Introduction to Crime Fiction
Level 4, 10 Credits.
We have 1 upcoming course
(Wednesdays from 7:00 pm to 9:00 pm)
This module aims to introduce learners to the (large) genre of crime fiction and its generic conventions. It will also trace the development of the genre, considering early crime fiction and its continuing influence and the various sub-genres of crime fiction. Thematic issues to be considered include: crime fiction’s responses to issues of history, gender and identity. A particular emphasis will be on national identity.
- Edgar Allan Poe, Tales of Mystery and Imagination
- Agatha Christie, The Murder of Roger Ackroyd (1926)
- Dashiell Hammett, Red Harvest (1929)
- Val McDermid, The Mermaids Singing (1995)
- Jeffery Deaver, The Skin Collector (2014)
Students will be expected to purchase their own copies of the set texts. However, we recommend that you refrain from purchasing all the books on the list until it is established that the course is running.
Week 1. Introduction: The Genre of Crime Fiction
Week 2. Early Crime Fiction (Edgar Allan Poe and Mary Fortune). Mary Fortune story will be provided. Please read/bring Poe’s ‘The Murders in the Rue Morgue’ (1841)
Week 3. Early Crime Fiction (Arthur Conan Doyle, ‘The Adventure of the Speckled Band’ (1892))
Week 4. Golden Age Crime Fiction: Agatha Christie, ‘Miss Marple Tells a Story’
Week 5. Golden Age Crime Fiction: Agatha Christie, The Murder of Roger Ackroyd (1926)
Week 6. ‘Hard Boiled’ Crime Fiction: Dashiell Hammett, Red Harvest (1929)
Week 7. ‘Hard Boiled’ Crime Fiction: Appropriations
Week 8. Contemporary Crime Fiction: Val McDermid, The Mermaids Singing (1995)
Week 9. Contemporary Crime Fiction: Tattoos and Textualities: Jeffery Deaver’s The Skin Collector (2014)
Week 10. Conclusion and Q+A
Who is this course for?
Anyone with an interest in crime novels. On completion of the course students should be able to articulate the generic conventions of crime fiction, place crime fiction within a historical framework, understand and discuss the traditions of crime fiction and its origins, analyse crime fiction in terms of gender, history, nation and identity, and engage in written form with the issues (literary and cultural) raised by the texts studied.
Learning and Teaching
Learning and teaching are undertaken by means of small group work. This is a 10-credit course, so there will be two-hour meetings once a week (20 contact hours in all) which will include:
(a) lectures and seminars: these introduce the basic information to the students. Hence there will be basic seminar-style sessions with tutor leading with talk and PowerPoint presentations as basis for group discussion and questions and answers. Students will be invited to read up on relevant topics for homework including specific passages from the selected novels; and
(b) discussion and group work: where appropriate, students will work in small groups to reflect critically on set questions and to contribute their own ideas.
Coursework and Assessment
To award credits we need to have evidence of the knowledge and skills you have gained or improved. Some of this has to be in a form that can be shown to external examiners so that we can be absolutely sure that standards are met across all courses and subjects.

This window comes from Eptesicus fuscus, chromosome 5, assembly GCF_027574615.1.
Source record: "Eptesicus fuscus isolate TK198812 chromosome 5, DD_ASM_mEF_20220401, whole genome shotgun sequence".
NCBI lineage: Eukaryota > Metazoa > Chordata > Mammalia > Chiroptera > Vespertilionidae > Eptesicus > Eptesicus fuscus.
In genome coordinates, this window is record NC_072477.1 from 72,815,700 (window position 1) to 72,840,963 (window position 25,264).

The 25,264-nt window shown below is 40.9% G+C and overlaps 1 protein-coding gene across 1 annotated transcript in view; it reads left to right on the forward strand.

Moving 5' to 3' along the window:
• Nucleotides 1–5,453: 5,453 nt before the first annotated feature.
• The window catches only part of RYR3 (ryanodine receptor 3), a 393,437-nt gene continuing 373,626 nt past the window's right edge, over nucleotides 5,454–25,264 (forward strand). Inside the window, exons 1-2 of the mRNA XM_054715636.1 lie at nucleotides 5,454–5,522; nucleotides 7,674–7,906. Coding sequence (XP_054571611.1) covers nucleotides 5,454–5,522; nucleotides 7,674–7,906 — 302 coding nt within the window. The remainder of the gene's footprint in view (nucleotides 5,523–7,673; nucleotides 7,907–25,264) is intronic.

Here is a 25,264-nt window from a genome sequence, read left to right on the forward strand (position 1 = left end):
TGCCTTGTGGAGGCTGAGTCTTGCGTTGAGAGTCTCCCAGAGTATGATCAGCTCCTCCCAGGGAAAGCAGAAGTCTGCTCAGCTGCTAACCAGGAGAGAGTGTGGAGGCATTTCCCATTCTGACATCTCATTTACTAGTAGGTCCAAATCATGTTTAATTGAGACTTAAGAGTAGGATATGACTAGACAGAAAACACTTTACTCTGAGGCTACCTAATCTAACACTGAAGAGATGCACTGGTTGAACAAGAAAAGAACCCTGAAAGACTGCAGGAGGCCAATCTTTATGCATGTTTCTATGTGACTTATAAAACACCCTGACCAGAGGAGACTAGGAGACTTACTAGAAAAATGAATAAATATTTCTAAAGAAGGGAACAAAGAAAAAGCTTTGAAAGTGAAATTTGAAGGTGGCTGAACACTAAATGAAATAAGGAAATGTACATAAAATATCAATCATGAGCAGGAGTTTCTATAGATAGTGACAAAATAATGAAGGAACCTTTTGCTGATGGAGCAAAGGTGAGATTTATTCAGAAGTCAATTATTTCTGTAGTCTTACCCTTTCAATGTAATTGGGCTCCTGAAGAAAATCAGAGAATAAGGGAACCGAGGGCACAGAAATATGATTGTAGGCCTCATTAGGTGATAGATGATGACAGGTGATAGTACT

There will be no formal examinations. There are two assessment choices for this course: (a) 3 x 500-word writing assignments (equally weighted), and (b) one essay of 1500 words at the end of the module (100%).
Your work will be assessed by your tutor, who will offer you written reports which we hope you will find constructive. The most important element of assessment is that it should enhance your learning. Our methods are flexible and are designed to increase your confidence and we try very hard to devise ways of assessing you that are enjoyable and suitable for adults with busy lives.
This is not a comprehensive list. The sections below work as guidelines to direct your further reading. You should also use the library databases and catalogues to build your own bibliographies.
- Klein, Kathleen Gregory, The Woman Detective: Gender and Genre, 2nd edn (Illinois: Illini Books, 1995)
- Knight, Stephen, Form and Ideology in Crime Fiction (London: Macmillan, 1980)
- Knight, Stephen, Crime Fiction, 1800-2000: Detection, Death, Diversity (Hampshire and New York: Palgrave Macmillan, 2004)
- Rzepka, Charles J. and Lee Horsley (eds), A Companion to Crime Fiction (Chichester: Wiley-Blackwell, 2010)
- Symons, Julian, Bloody Murder: From the Detective Story to the Crime Novel, 3rd edn (London, Sydney and Auckland: Pan Books, 1994)
- Watson, Kate, Women Writing Crime Fiction, 1860-1880 (Jefferson, North Carolina and London: McFarland, 2012)
Library and Computing Facilities
As a student on this course you are entitled to join and use the University library and computing facilities. You can find out more about these facilities on our website www.cardiff.ac.uk/learn under Student Information, or by ringing the Centre on
(029) 2087 0000.
Accessibility of Courses
Our aim is access for all. We aim to provide a confidential advice and support service for any student with a long term medical condition, disability or specific learning difficulty. We are able to offer one-to-one advice about disability, pre-enrolment visits, liaison with tutors and co-ordinating lecturers, material in alternative formats, arrangements for accessible courses, assessment arrangements, loan equipment and Dyslexia screening. Please contact the Centre on (029) 2087 0000 for an information leaflet.
A range of further information can be found on our web site www.cardiff.ac.uk/learn or in Choices. This includes the times and dates of courses and an explanation of accreditation and credit levels.